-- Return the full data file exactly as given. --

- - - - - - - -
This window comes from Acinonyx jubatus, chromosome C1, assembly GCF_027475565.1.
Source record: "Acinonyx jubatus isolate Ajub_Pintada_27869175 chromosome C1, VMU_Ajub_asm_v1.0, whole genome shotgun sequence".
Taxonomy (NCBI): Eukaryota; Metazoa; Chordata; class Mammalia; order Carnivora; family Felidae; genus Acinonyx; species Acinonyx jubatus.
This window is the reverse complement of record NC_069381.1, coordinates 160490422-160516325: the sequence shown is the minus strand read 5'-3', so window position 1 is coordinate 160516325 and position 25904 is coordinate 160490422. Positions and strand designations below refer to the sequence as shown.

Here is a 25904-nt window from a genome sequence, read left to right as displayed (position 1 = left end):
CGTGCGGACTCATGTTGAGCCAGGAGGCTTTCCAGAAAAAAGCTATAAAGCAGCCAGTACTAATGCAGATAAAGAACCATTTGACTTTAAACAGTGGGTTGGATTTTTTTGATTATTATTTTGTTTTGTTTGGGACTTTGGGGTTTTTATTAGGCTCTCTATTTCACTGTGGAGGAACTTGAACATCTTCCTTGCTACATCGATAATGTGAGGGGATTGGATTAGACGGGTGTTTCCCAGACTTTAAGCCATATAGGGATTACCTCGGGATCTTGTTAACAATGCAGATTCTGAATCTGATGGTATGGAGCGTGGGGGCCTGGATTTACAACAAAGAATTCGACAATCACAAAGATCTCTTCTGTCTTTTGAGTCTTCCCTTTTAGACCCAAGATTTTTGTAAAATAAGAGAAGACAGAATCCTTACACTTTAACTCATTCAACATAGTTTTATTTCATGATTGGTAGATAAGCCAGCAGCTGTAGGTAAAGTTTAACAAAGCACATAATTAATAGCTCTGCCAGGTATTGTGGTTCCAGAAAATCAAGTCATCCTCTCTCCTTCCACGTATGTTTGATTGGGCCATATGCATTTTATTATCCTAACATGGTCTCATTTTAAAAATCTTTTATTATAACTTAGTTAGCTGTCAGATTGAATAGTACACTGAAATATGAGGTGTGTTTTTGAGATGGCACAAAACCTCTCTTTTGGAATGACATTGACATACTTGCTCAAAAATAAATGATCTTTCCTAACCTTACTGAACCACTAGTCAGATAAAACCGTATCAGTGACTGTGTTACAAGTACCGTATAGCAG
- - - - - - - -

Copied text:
This window comes from Acinonyx jubatus, chromosome C1, assembly GCF_027475565.1.
Source record: "Acinonyx jubatus isolate Ajub_Pintada_27869175 chromosome C1, VMU_Ajub_asm_v1.0, whole genome shotgun sequence".
Taxonomy (NCBI): Eukaryota; Metazoa; Chordata; class Mammalia; order Carnivora; family Felidae; genus Acinonyx; species Acinonyx jubatus.
This window is the reverse complement of record NC_069381.1, coordinates 160490422-160516325: the sequence shown is the minus strand read 5'-3', so window position 1 is coordinate 160516325 and position 25904 is coordinate 160490422. Positions and strand designations below refer to the sequence as shown.

Here is a 25904-nt window from a genome sequence, read left to right as displayed (position 1 = left end):
CGTGCGGACTCATGTTGAGCCAGGAGGCTTTCCAGAAAAAAGCTATAAAGCAGCCAGTACTAATGCAGATAAAGAACCATTTGACTTTAAACAGTGGGTTGGATTTTTTTGATTATTATTTTGTTTTGTTTGGGACTTTGGGGTTTTTATTAGGCTCTCTATTTCACTGTGGAGGAACTTGAACATCTTCCTTGCTACATCGATAATGTGAGGGGATTGGATTAGACGGGTGTTTCCCAGACTTTAAGCCATATAGGGATTACCTCGGGATCTTGTTAACAATGCAGATTCTGAATCTGATGGTATGGAGCGTGGGGGCCTGGATTTACAACAAAGAATTCGACAATCACAAAGATCTCTTCTGTCTTTTGAGTCTTCCCTTTTAGACCCAAGATTTTTGTAAAATAAGAGAAGACAGAATCCTTACACTTTAACTCATTCAACATAGTTTTATTTCATGATTGGTAGATAAGCCAGCAGCTGTAGGTAAAGTTTAACAAAGCACATAATTAATAGCTCTGCCAGGTATTGTGGTTCCAGAAAATCAAGTCATCCTCTCTCCTTCCACGTATGTTTGATTGGGCCATATGCATTTTATTATCCTAACATGGTCTCATTTTAAAAATCTTTTATTATAACTTAGTTAGCTGTCAGATTGAATAGTACACTGAAATATGAGGTGTGTTTTTGAGATGGCACAAAACCTCTCTTTTGGAATGACATTGACATACTTGCTCAAAAATAAATGATCTTTCCTAACCTTACTGAACCACTAGTCAGATAAAACCGTATCAGTGACTGTGTTACAAGTACCGTATAGCAG